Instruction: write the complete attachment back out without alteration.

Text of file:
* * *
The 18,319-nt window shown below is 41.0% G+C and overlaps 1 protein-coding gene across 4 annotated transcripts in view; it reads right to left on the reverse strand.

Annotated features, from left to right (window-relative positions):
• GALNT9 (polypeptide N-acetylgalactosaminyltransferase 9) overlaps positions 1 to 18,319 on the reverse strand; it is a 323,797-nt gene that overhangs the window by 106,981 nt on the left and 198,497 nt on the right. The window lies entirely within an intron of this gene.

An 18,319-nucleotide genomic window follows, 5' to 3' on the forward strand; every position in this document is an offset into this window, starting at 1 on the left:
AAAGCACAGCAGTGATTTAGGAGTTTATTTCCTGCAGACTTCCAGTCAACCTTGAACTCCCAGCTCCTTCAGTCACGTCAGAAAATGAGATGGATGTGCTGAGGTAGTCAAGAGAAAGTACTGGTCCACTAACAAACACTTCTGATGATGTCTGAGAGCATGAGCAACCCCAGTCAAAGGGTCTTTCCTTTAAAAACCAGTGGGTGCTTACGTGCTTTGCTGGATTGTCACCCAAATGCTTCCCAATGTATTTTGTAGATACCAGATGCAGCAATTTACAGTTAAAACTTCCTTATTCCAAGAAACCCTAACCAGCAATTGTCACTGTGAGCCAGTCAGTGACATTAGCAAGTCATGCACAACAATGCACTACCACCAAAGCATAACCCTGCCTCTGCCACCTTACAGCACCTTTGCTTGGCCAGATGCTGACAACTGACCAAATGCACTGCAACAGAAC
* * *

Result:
The 18,319-nt window shown below is 41.0% G+C and overlaps 1 protein-coding gene across 4 annotated transcripts in view; it reads right to left on the reverse strand.

Annotated features, from left to right (window-relative positions):
• GALNT9 (polypeptide N-acetylgalactosaminyltransferase 9) overlaps positions 1 to 18,319 on the reverse strand; it is a 323,797-nt gene that overhangs the window by 106,981 nt on the left and 198,497 nt on the right. The window lies entirely within an intron of this gene.

An 18,319-nucleotide genomic window follows, 5' to 3' on the forward strand; every position in this document is an offset into this window, starting at 1 on the left:
AAAGCACAGCAGTGATTTAGGAGTTTATTTCCTGCAGACTTCCAGTCAACCTTGAACTCCCAGCTCCTTCAGTCACGTCAGAAAATGAGATGGATGTGCTGAGGTAGTCAAGAGAAAGTACTGGTCCACTAACAAACACTTCTGATGATGTCTGAGAGCATGAGCAACCCCAGTCAAAGGGTCTTTCCTTTAAAAACCAGTGGGTGCTTACGTGCTTTGCTGGATTGTCACCCAAATGCTTCCCAATGTATTTTGTAGATACCAGATGCAGCAATTTACAGTTAAAACTTCCTTATTCCAAGAAACCCTAACCAGCAATTGTCACTGTGAGCCAGTCAGTGACATTAGCAAGTCATGCACAACAATGCACTACCACCAAAGCATAACCCTGCCTCTGCCACCTTACAGCACCTTTGCTTGGCCAGATGCTGACAACTGACCAAATGCACTGCAACAGAAC